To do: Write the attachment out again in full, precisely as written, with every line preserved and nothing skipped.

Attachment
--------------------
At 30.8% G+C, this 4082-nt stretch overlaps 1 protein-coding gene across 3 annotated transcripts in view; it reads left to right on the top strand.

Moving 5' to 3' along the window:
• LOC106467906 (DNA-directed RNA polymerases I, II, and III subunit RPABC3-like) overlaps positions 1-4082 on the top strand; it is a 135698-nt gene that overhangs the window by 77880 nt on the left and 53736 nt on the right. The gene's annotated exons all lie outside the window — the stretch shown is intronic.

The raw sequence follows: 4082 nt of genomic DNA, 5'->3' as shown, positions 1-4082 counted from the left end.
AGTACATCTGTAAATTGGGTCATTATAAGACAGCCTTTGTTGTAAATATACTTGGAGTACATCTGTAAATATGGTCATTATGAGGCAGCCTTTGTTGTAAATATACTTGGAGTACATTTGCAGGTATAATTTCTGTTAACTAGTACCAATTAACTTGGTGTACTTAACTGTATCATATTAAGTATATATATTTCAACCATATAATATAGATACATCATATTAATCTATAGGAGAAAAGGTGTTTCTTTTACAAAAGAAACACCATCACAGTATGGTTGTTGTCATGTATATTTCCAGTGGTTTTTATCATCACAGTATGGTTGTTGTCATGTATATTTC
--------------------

At 30.8% G+C, this 4082-nt stretch overlaps 1 protein-coding gene across 3 annotated transcripts in view; it reads left to right on the top strand.

Moving 5' to 3' along the window:
• LOC106467906 (DNA-directed RNA polymerases I, II, and III subunit RPABC3-like) overlaps positions 1-4082 on the top strand; it is a 135698-nt gene that overhangs the window by 77880 nt on the left and 53736 nt on the right. The gene's annotated exons all lie outside the window — the stretch shown is intronic.

The raw sequence follows: 4082 nt of genomic DNA, 5'->3' as shown, positions 1-4082 counted from the left end.
AGTACATCTGTAAATTGGGTCATTATAAGACAGCCTTTGTTGTAAATATACTTGGAGTACATCTGTAAATATGGTCATTATGAGGCAGCCTTTGTTGTAAATATACTTGGAGTACATTTGCAGGTATAATTTCTGTTAACTAGTACCAATTAACTTGGTGTACTTAACTGTATCATATTAAGTATATATATTTCAACCATATAATATAGATACATCATATTAATCTATAGGAGAAAAGGTGTTTCTTTTACAAAAGAAACACCATCACAGTATGGTTGTTGTCATGTATATTTCCAGTGGTTTTTATCATCACAGTATGGTTGTTGTCATGTATATTTC